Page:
Giving Welsh athletes the edge in Commonwealth Games – how performance science is helping

With the Commonwealth Games due to open in Australia on 4 April, Welsh athletes are preparing to take part, knowing that the expertise of Welsh researchers in performance science is behind them.

The Welsh Institute of Performance Science, set up 3 years ago, gives Welsh athletes, coaches and practitioners access to the latest research in the field of sporting performance. 

WIPS researchers, based in universities across Wales, work with elite athletes in different disciplines: from athletics to cycling and swimming.

Research projects include: 

  • Technique optimization for swimmers
  • Tapering for competition
  • Warm bath study for heat acclimatisation
  • Breathe to win
  • Optimising athletic development

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Picture:  Commonwealth Games athletes from many sports benefit from WIPS expertise, including swimmers.  (L-r) Ellena Jones and Alex Rosser are Swansea University students and Alys Thomas is a graduate.  All are in the Wales squad for the Games  

As well as academic expertise, WIPS also involves businesses in the sector, and Sport Wales, which is responsible for developing and promoting sport and physical activity in Wales.

Swansea University leads the academic side of the new Institute, working with colleagues from Bangor, Cardiff, Cardiff Metropolitan and the University of South Wales.

WIPS was set up to ensure academic research is answering key performance questions set by Sport Wales and their priority sports.  In addition, it also aims to maximize the impact of sports science research in academia, an area where Wales is very strong.  For example, in the last assessment of universities’ research strengths, A-STEM, a sports science research team based at Swansea University, was ranked 5th in the UK for impact.

Liam Kilduff, Professor of Performance Science at Swansea University, and co-chair of the WIPS strategic management board, said:

“WIPS is a great example of an effective collaboration between Sport Wales and the academic community in Sports Science here in Wales.

There is significant strength in Performance Science research here in Wales and by coupling this with the great work Sport Wales do we aim to ensure Welsh athletes continue to be competitive on the international stage.”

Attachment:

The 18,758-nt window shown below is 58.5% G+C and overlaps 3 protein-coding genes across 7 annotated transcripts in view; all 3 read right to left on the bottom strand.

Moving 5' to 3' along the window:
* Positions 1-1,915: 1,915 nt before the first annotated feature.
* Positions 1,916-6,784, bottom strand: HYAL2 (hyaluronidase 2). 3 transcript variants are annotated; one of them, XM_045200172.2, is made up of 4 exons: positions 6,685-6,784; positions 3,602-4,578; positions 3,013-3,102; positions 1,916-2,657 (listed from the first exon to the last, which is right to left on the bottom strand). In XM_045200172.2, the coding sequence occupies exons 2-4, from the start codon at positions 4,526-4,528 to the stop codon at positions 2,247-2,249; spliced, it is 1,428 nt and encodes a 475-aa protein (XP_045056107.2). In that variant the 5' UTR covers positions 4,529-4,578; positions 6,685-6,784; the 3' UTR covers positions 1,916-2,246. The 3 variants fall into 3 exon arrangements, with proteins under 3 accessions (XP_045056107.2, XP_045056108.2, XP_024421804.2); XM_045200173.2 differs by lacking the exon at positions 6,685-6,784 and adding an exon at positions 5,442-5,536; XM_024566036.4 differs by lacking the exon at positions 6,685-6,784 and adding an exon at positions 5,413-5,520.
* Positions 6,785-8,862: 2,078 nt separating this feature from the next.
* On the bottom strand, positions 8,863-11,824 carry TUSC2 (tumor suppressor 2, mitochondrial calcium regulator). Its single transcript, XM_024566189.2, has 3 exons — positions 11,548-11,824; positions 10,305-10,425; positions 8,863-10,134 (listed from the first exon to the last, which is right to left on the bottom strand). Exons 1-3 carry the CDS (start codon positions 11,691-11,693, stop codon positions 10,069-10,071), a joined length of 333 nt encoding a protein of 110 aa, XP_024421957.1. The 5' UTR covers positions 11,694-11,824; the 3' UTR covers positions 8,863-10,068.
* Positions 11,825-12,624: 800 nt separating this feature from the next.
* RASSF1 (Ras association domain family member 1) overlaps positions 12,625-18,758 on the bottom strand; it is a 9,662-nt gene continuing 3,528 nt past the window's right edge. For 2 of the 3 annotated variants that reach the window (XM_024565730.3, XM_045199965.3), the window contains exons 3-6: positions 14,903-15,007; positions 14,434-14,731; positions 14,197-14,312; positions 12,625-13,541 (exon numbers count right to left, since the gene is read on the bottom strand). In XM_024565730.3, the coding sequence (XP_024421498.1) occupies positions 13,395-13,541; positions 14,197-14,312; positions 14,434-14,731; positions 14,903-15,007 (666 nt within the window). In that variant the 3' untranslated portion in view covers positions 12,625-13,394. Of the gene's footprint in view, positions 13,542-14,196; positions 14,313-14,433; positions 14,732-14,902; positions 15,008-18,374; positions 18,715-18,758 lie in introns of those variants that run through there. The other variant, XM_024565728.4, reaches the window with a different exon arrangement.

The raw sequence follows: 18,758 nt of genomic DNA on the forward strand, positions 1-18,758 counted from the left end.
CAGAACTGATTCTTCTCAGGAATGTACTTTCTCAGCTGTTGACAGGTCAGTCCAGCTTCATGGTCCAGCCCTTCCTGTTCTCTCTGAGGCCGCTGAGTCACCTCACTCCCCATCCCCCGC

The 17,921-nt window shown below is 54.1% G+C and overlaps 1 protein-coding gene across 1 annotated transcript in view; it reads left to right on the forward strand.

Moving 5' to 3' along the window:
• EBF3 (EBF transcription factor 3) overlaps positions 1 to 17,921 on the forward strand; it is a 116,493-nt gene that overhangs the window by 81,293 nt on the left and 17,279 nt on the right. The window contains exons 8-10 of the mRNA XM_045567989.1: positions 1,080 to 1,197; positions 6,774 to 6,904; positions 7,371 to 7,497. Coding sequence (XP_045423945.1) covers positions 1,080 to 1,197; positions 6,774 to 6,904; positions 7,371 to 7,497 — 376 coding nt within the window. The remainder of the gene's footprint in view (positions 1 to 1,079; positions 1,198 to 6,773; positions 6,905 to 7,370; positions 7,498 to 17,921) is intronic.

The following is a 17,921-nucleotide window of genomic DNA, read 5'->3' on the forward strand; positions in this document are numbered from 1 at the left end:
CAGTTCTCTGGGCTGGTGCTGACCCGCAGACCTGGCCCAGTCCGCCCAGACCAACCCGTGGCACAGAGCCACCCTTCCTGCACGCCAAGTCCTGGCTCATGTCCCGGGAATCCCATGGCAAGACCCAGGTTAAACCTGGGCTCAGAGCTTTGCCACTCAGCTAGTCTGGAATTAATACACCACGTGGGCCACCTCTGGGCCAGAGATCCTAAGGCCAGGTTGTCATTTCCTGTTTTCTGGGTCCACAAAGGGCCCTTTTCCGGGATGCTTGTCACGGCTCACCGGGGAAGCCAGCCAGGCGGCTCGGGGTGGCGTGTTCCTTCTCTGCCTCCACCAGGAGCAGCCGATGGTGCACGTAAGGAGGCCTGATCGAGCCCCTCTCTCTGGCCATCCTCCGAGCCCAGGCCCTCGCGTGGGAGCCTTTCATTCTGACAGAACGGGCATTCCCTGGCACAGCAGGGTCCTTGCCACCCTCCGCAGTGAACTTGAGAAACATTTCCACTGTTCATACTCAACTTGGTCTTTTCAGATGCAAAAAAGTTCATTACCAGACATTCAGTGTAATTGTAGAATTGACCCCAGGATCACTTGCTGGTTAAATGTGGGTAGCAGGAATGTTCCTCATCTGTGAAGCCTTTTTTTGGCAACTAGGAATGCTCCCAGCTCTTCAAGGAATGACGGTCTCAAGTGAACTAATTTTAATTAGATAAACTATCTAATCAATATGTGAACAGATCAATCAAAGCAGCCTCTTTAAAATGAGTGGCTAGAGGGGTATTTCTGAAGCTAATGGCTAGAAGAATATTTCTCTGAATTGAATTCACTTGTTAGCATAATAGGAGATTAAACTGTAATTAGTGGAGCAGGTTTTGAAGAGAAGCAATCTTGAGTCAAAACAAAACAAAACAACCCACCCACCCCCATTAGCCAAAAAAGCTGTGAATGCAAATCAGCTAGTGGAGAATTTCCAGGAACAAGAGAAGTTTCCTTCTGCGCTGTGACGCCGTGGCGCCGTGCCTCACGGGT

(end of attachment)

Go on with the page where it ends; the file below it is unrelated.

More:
The project has delivered way beyond my expectations and this is due to the great work of our academic partners, Welsh Government and in particular the staff at Sport Wales and the respective national governing bodies we have worked with. A special mention needs to go to Dr Joy Bringer who has been relentless in her drive to ensure this project continues to be a success”.

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Picture: Dr Camilla Knight (left) and Professor Liam Kilduff (right) testing an athlete in Swansea University's sports science labs

Brian Davies, Sport Wales Director of Elite Sport, said:

“Having access to performance science experts at universities across Wales is providing Welsh athletes and coaches with key gains in their training and preparation.

“The partnership is bringing benefits across Welsh elite sport, but the potential use of the research further down the sporting pathway and also for public health benefits are also hugely exciting.”

Ken Skates AM, Cabinet Secretary for Economy and Transport at the Welsh Government, said:

“Improving sporting performance through science, medicine and technology is what often sets successful sports men and women apart, aiding preparation, performance and recovery.

I’m delighted that we’ve been able to support the Welsh Institute of Performance Science in helping Team Wales athletes flourish, whilst at the same time driving prosperity through academic research and development, innovation and knowledge transfer.

This will help contribute to Wales’ growing international reputation not only as a country of great sporting prowess but as a great place to innovate and do business. I am looking forward to seeing the results of some of that work at the Commonwealth Games when I visit the Gold Coast next month.”